I remember thinking to myself during the 2013 MLB draft that if I were the Houston Astros and I had the first pick, I would select Oklahoma right-hander Jon Gray. That was really based on no inside knowledge. It was merely the result of the obsessive reading and re-reading of pre-draft scouting reports. But still, I knew Gray was going to be awesome and observed with condescension as the Astros and Cubs passed on him.
Mark Appel? He’s a senior, and that’s boring. Stuff’s not that good anyway. Kris Bryant? Overrated — he’s not going to be able to overcome his swing and miss issues. One for two, I guess.
But ultimately Gray fell to third, where he was snapped up by the Colorado Rockies. Regardless of whether you were as bullish on him at the time as I was, I think we all felt the same thing once we saw which organization he would be playing for: disappointment.
Even if Gray was exactly as good as I and others expected, his numbers would never reflect it because he would be spending half of his innings in Denver. That goes against the sabermetric axiom of the process always being more important than the result, but we’re all hypocrites on some level, right? Plus, games aren’t decided by FIP or whatever pitching metric you prefer. They’re decided by real-life runs.
It wasn’t just about Coors Field, though. It was also about the Rockies as an organization, and their long-standing track record of seemingly having an inability to develop pitchers in the minor leagues. Not only did the Rockies seldom have good major league pitchers — they rarely had good pitching prospects (if there is such a thing). The moment he was drafted, Gray became the club’s best since Franklin Morales in 2008, and we know how that turned out.
And after the post-draft shine wore off a little bit, that line of thinking — that the Rockies would ultimately doom Gray — seemed at least somewhat prescient. His stuff took a step back, and his numbers were nothing impressive in either 2014 or 2015. His prospect ranking dropped every season he spent in professional baseball.
Now, that last sentence sounds worse than it is in reality. Gray’s ranking went from 12 to 24 to 37 from 2014 to 2016. Even at his nadir, he was still a blue chipper. But things were certainly trending in the wrong direction, and there were some legitimate questions about whether he would ever live up to the hype he generated in college.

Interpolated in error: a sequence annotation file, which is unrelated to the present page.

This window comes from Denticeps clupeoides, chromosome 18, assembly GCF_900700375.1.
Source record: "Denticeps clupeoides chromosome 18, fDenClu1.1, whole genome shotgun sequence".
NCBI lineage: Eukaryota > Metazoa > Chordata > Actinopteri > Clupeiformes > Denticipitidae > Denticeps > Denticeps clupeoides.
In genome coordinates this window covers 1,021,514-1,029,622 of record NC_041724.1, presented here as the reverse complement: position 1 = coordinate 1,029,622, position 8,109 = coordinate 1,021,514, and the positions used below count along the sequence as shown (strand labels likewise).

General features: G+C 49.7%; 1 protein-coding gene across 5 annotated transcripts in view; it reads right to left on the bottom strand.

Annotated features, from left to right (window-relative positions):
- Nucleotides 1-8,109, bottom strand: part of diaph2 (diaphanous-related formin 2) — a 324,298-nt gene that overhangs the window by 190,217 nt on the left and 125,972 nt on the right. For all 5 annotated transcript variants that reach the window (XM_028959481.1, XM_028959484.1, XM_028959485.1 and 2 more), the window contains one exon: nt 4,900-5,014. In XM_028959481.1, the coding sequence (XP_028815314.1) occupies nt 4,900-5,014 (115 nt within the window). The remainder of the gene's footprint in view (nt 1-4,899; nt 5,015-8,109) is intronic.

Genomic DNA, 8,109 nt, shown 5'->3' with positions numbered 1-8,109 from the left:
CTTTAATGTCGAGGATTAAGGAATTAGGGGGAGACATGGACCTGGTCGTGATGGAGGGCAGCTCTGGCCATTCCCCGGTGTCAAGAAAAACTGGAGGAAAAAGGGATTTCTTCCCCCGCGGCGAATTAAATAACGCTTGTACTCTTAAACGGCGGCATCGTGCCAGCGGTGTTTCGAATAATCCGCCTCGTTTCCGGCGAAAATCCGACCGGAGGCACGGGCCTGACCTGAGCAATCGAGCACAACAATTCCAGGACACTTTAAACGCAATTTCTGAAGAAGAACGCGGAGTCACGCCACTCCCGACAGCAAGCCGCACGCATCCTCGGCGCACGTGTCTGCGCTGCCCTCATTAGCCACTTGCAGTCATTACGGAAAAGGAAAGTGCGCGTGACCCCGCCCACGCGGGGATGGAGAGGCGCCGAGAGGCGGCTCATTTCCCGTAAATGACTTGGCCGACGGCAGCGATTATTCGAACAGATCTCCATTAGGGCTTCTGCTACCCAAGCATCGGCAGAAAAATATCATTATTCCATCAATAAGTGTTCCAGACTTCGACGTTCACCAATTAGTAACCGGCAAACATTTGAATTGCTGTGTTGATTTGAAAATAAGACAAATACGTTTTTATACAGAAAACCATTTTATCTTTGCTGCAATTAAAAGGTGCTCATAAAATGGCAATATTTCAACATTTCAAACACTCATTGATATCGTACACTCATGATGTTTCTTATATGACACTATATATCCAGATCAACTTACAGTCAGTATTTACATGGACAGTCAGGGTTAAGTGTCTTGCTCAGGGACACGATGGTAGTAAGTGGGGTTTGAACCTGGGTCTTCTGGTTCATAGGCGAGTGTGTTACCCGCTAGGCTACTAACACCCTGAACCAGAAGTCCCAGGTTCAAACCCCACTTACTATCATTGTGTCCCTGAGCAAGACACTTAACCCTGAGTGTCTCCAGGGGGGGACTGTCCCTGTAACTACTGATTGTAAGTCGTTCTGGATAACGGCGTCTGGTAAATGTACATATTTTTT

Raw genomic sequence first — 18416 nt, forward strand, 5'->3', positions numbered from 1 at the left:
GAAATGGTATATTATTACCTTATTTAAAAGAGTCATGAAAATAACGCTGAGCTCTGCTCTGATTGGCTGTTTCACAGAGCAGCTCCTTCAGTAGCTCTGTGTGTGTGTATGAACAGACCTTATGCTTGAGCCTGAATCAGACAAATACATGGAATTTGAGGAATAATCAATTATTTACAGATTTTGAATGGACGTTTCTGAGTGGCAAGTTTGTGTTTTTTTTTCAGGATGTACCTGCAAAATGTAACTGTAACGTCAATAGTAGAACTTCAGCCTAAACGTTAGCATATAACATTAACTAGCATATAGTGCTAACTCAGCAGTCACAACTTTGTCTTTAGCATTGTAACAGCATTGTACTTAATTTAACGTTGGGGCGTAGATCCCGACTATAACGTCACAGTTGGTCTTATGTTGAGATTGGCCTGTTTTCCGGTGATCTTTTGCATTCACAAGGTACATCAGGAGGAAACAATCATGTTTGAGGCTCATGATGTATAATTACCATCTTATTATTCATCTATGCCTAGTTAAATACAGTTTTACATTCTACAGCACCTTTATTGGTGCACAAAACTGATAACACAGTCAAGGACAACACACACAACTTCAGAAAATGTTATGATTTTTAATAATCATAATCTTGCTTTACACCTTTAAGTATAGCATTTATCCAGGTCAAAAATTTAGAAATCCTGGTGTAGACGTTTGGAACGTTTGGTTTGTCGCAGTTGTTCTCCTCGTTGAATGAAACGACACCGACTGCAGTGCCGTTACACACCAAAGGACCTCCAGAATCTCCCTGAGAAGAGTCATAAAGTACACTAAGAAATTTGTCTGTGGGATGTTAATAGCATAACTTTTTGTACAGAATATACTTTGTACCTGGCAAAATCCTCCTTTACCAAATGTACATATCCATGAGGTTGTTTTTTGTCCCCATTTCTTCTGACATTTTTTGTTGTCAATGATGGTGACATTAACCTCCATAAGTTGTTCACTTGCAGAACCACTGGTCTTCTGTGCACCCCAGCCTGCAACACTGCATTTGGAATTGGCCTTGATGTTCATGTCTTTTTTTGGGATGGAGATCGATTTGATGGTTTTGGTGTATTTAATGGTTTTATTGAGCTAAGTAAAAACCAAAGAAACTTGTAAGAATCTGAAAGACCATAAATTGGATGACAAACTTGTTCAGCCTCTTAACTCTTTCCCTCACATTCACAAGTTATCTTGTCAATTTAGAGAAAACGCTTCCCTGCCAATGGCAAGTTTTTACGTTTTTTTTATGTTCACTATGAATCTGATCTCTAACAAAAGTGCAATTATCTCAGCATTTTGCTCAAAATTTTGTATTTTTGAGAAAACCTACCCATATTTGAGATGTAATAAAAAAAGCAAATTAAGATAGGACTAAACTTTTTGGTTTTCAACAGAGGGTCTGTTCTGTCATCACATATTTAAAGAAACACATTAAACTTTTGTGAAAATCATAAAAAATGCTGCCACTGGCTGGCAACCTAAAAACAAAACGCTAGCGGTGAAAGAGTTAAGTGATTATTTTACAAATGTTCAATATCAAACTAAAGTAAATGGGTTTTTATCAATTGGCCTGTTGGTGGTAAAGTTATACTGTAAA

But then the Rockies gave Gray 29 starts in the big leagues and he was the perfect combination of that pre-draft excitement and that immediate post-draft reminder that, Oh yeah, he plays a mile above sea level. The peripherals were outstanding, but the results were mixed. Such is life for a Colorado pitcher, even when they’ve got things going well.
So while that means it’s unlikely you’ll ever see Gray put up a sub-three ERA in a full season, he still has all of the tools he needs to be the most successful pitcher the Rockies have developed since...Ubaldo Jimenez? Ever?
It all starts with his two main offerings: a fastball and a slider. What makes both so effective, first and foremost, are their velocities:
Jon Gray fastball/slider velocity
|FB velo percentile
|SL velo percentile
|FB velo percentile
|SL velo percentile
That’s not quite Syndergaardian, but it’s close. The fastball generates a relatively average amount of whiffs, but Gray throws it only about 56 percent of the time, far less than the league average of 62 percent. That approach allows his secondaries, particularly the slider, to play up.
The slider isn’t going to blow anyone away with how much it breaks, but because it’s coming in at nearly 90 miles per hour, it can be a devastating pitch:
Overall, batters hit just .174 against the thing, and whiffed at it on over 43 percent of their swings, 11th best in the major leagues. It’s not just velocity and movement that make it effective, however — Gray does an excellent job of locating the pitch, just as he did against Kolten Wong in the video above:
That combination of decent movement, elite velocity, and excellent command make it easy to see why Gray’s slider was one of the best pitches in 2016, according to FanGraphs’ Eno Sarris, and should continue to be for the foreseeable future.
Beyond those two primaries, Gray also throws a changeup and curveball. The change is his weakest pitch right now — its velocity and movement are both mediocre at best — and batters teed off against it, slugging .489 in 2016. Gray currently throws it about seven percent of the time, and even that might be too much.
The curveball shows more promise, however. It’s just that the slider is so good that Gray doesn’t really need to have a second breaking ball to get people out. The pitch has some fairly decent break, but it doesn’t garner a whole lot of swings and misses even though Gray commands it fairly well. It’s a pitch worth continuing to tinker with, especially since it’s very hard for a starter to succeed with just two pitches, but fastball/slider is always going to be Gray’s bread and butter. Fortunately, he seems to be aware of that.
So at just 25 years old and with one very good season under his belt, Gray figures to keep improving from here. As long as he doesn’t allow the frustration of pitching in Coors Field get to him, he figures to be at least a borderline All-Star going forward.
When we talk about their Rockies and their chances to make the postseason, we tend to mention their impressive lineup first and foremost. But with Gray at the front of their rotation, hitting their way to October may not be the only way Colorado can get there. The chances are still slim, but for the first time in a long time, the Rockies can point to a homegrown talent in their rotation and know that he can give them a full season of great work.
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Joe Clarkin is a featured writer for Beyond the Box Score. You can follow him on Twitter at @Joe_Clarkin.